Prague - The global banking sector is facing some serious troubles.
Large banks all over the world will lay off 100,000 employees this year, estimates Bloomberg. This would be the largest jobs-cutting in the global banking sector since 2008, when in total 192,000 bank employees were laid off.
For example, HSBC announced it will shed as much as 30,000 jobs, which is the second largest one-time jobs-cutting measure in the banking sector since Bank of America laid off 35,000 in 2008.
However, the Czech Republic's four largest banks plan no layoffs. During the 2008/9 crash, they managed to maintain good financial health, and according to the newest stress-test conducted last week by the Czech central bank, they still appear to be in a good shape.
"Česká spořitelna (Czech saving bank) plans no such step," the bank's spokesman Jan Holinka said to Aktualne.cz. Česká spořitelna is the Czech Republic's largest bank in terms of total assets value (CZK 935bil, or EUR 38.2bil). In January 2011, the bank laid off 550 employees and says its current staff is adequate to its necessities.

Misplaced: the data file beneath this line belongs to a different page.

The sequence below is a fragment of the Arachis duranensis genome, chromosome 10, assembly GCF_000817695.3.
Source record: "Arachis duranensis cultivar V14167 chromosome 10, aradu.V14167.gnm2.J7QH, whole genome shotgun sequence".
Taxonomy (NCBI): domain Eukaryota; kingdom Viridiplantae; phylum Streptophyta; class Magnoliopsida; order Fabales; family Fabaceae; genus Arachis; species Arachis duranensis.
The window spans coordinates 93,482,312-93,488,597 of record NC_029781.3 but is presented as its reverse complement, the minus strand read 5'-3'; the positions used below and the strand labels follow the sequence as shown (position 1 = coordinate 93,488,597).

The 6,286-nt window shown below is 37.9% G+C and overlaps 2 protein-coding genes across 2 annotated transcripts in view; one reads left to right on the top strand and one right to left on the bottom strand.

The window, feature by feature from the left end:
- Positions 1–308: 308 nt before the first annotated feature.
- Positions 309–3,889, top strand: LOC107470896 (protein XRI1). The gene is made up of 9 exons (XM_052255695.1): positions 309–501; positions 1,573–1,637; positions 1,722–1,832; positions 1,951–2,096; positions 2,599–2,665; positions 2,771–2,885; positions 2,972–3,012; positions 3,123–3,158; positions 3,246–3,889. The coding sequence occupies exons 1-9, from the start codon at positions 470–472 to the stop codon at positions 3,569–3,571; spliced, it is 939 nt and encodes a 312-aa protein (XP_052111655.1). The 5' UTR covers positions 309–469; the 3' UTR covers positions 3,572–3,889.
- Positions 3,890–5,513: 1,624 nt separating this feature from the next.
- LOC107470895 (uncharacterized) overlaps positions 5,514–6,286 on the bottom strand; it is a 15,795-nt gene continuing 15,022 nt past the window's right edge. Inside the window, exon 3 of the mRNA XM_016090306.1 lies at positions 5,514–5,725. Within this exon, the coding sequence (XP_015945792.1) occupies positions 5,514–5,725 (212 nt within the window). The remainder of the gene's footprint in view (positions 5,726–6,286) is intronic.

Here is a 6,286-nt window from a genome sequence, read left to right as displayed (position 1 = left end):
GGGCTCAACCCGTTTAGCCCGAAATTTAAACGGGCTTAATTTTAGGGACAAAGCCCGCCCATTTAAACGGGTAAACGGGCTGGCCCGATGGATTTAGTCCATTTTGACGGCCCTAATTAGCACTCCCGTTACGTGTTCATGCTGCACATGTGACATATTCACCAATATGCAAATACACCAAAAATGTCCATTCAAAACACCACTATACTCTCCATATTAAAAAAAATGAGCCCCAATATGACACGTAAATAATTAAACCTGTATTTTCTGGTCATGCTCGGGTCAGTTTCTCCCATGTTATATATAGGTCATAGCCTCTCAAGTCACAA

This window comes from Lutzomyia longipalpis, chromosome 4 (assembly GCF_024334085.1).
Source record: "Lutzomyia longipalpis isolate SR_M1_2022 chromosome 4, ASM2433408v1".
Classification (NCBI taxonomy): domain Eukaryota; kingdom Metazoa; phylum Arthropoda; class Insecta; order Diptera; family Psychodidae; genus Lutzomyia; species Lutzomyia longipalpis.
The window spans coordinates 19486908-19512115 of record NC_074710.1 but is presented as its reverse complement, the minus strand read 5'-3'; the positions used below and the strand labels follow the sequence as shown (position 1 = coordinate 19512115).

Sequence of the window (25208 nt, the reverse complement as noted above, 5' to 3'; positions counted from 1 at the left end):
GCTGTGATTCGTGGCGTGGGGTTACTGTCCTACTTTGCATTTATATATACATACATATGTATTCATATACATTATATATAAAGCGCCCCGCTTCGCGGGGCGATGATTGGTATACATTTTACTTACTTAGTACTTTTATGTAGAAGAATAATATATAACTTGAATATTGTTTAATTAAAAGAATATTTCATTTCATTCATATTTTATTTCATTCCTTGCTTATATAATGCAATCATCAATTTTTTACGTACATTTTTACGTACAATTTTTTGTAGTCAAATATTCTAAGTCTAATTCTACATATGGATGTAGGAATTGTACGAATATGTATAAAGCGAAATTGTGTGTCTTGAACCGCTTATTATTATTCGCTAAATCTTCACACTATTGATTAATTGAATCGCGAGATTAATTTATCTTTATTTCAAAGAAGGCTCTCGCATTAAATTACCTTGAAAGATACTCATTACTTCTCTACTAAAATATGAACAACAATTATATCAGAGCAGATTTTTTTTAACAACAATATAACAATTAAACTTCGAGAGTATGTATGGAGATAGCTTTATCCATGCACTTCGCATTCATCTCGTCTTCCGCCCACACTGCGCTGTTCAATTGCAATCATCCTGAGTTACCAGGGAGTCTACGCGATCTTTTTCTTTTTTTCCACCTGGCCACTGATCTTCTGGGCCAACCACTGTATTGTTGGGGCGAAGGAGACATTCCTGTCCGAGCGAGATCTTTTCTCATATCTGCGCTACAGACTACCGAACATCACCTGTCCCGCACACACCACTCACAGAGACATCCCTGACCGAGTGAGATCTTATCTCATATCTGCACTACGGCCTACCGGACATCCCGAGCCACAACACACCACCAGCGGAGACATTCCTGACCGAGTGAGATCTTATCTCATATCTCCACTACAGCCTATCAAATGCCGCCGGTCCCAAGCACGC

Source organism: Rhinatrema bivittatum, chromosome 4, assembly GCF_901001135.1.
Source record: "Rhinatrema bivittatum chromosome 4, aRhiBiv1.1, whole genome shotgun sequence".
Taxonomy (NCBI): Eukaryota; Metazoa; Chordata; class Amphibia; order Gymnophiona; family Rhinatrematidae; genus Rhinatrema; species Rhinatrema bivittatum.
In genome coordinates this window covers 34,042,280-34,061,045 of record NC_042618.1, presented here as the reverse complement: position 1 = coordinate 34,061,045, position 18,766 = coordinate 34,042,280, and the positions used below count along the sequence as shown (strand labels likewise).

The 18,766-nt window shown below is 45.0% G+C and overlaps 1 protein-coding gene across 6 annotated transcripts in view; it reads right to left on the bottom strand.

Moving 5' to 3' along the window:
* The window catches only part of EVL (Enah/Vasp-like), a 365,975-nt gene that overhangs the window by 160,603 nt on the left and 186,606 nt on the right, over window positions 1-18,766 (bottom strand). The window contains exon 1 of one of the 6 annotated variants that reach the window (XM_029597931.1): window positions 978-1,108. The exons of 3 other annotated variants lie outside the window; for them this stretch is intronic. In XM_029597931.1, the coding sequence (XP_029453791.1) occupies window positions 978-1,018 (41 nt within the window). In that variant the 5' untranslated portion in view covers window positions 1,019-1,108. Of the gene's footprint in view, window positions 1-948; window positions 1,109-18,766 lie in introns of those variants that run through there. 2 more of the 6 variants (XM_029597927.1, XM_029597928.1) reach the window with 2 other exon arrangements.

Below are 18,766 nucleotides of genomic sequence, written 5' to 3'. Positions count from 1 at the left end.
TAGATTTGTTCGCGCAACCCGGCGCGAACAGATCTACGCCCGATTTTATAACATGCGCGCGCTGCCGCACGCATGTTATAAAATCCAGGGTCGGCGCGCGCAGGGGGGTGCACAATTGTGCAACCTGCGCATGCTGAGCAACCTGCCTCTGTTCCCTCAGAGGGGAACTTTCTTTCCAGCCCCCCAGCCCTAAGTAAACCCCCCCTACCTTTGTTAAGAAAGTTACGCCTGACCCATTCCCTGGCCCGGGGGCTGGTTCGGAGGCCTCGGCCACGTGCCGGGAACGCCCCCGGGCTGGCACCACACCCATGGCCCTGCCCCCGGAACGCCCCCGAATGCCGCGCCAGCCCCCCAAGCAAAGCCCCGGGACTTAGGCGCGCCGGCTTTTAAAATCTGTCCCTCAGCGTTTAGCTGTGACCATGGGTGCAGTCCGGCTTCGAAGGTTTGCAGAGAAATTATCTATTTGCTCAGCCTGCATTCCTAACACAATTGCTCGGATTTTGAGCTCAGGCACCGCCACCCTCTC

Komerční banka (Commercial bank) states its goal is to maintain its current number of employees.
ČSOB and UniCredit Bank, the remaining two members of the Czech banking sector's "big four", have even increased the number of their employees by tens this year.
However, Raiffeissenbank has already hired hundreds. "This year and the next, we want to open 40 new local branches and hire several hundreds of new employees. In the first half of 2011, we have opened 11 new branches. In the last year, the number of the bank's employees has increased by more than 400," said Lubor Žalman, the CEO of the Czech Raiffeissenbank.
The Czech banking sector thus appears to be going against the global trend of layoffs which can very well stretch into the next year. For example, Bank of America plans to lay off 3,500 employees, but this year it will shed "only" 1,575 jobs.
Large banks' troubles started when the debt scare in the US and Europe made their stocks fall. The prospect of wide-spread budget-cuts and years of economic stagnation on the both sides of the Atlantic Ocena makes banks a less attractive investment opportunity than before.